The content of this evidence summary was up-to-date in March 2013. See summaries of product characteristics (SPCs), British national formulary (BNF), BNF for children (BNFc) or the MHRA or NICE websites for up-to-date information.
Racecadotril (Hidrasec) received a UK marketing authorisation in September 2011 and was launched in the UK in October 2012. It has been licensed in parts of Europe for some time, for example in France for more than 20 years.
Racecadotril is licensed for the complementary symptomatic treatment of acute diarrhoea in infants (aged over 3 months) and in children, together with oral rehydration and the usual support measures (dietary advice and increased daily fluid intake), when these measures alone are insufficient to control the clinical condition. It is also licensed for the symptomatic treatment of acute diarrhoea in adults, which is the subject of a separate evidence summary.
A meta-analysis (9 studies, n=1384) in children (median age 12 months) with acute diarrhoea has shown that racecadotril in combination with ORS solution statistically significantly reduces the duration of diarrhoea and the volume and frequency of stool output, and increases the proportion of children who recover within 2 days, compared with ORS solution alone or with placebo. The median duration of diarrhoea was 1.75 days in the racecadotril group and 2.81 days in the comparator group (p<0.001). Four children would need to be treated with racecadotril rather than placebo for 1 extra child to recover in 2 days. It is unclear from this meta‑analysis whether racecadotril reduces the risk of further inpatient or outpatient visits, or the need for intravenous rehydration.
The number of adverse events did not differ significantly between the groups. 11.6% of children in the racecadotril group had an adverse event compared with 10.1% in the comparator group (p value not stated).
The meta-analysis has several limitations and limited applicability to UK practice, particularly primary care. The majority of children in the UK recover from acute diarrhoea without treatment or by using ORS solution alone. Although adjunctive therapy with racecadotril appears to be effective and well tolerated, it is unclear which children would benefit from it and whether it is cost effective.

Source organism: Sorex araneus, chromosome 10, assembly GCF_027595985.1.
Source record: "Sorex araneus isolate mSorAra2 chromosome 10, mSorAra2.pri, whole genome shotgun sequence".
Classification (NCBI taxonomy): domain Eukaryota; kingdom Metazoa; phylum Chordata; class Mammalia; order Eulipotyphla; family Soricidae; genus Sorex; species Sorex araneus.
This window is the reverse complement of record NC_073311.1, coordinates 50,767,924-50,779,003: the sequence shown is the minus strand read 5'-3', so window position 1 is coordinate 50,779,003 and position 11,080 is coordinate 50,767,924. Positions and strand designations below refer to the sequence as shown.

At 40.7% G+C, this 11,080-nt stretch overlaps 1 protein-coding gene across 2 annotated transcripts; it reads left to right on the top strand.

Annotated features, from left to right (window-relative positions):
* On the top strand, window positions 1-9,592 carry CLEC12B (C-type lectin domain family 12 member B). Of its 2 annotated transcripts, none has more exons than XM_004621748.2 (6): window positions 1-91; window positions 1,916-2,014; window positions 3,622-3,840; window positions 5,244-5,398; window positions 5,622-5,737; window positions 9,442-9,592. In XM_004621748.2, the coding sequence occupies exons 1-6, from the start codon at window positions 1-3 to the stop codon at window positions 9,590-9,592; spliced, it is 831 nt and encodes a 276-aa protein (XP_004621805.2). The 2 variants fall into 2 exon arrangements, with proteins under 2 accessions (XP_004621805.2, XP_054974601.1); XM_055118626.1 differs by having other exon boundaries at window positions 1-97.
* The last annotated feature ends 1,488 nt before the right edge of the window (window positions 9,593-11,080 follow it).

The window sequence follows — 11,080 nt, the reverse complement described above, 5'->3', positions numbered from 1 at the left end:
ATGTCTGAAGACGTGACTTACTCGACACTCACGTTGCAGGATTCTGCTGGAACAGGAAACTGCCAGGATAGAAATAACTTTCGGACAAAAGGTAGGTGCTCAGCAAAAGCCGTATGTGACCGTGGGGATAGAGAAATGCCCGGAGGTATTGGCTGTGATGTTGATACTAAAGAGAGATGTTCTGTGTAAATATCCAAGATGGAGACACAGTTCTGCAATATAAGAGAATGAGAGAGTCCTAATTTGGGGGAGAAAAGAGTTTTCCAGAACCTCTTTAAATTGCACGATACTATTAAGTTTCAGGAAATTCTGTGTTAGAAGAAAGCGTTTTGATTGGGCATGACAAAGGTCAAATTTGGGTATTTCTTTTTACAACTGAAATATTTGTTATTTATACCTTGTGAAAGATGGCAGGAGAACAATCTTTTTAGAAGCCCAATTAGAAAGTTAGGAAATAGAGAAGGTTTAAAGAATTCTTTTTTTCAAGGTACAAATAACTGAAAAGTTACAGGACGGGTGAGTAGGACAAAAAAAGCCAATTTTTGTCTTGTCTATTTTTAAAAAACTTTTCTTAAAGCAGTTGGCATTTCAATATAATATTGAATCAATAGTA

A UK cost-effectiveness analysis (Rautenberg et al. 2012) has been published. It is not discussed here because cost-effectiveness analyses are outside the scope for Evidence summaries: new medicines.
In December 2012, the Scottish Medicines Consortium did not recommend racecadotril for use in children in NHS Scotland. Having considered 3 studies carried out in Europe (which were included in the meta-analysis discussed in this evidence summary) it concluded that the clinical and economic analysis presented by Abbott Healthcare Products Limited was not sufficiently robust to gain acceptance.
Diarrhoea and vomiting caused by gastroenteritis: diagnosis, assessment and management in children younger than 5 years (NICE clinical guideline 84) covers diagnosis of gastroenteritis, assessment of dehydration, fluid management, nutritional management and the role of antibiotics and other therapies. Low-osmolarity oral rehydration salt (ORS) solution is recommended for children with dehydration and those at risk of dehydration. The guideline does not recommend using antidiarrhoeal drugs.
Local decision makers will need to consider the available evidence when making decisions about using racecadotril.
Lehert P, Chéron G, Calatayud GA et al. (2011) Racecadotril for childhood gastroenteritis: an individual patient data meta-analysis. Digestive and Liver Disease 43: 707–13
'Evidence summaries: new medicines' provide summaries of key evidence for selected new medicines, or for existing medicines with new indications or formulations, that are considered to be of significance to the NHS. The strengths and weaknesses of the relevant evidence are critically reviewed within this summary to provide useful information for those working on the managed entry of new medicines for the NHS, but this summary is not NICE guidance.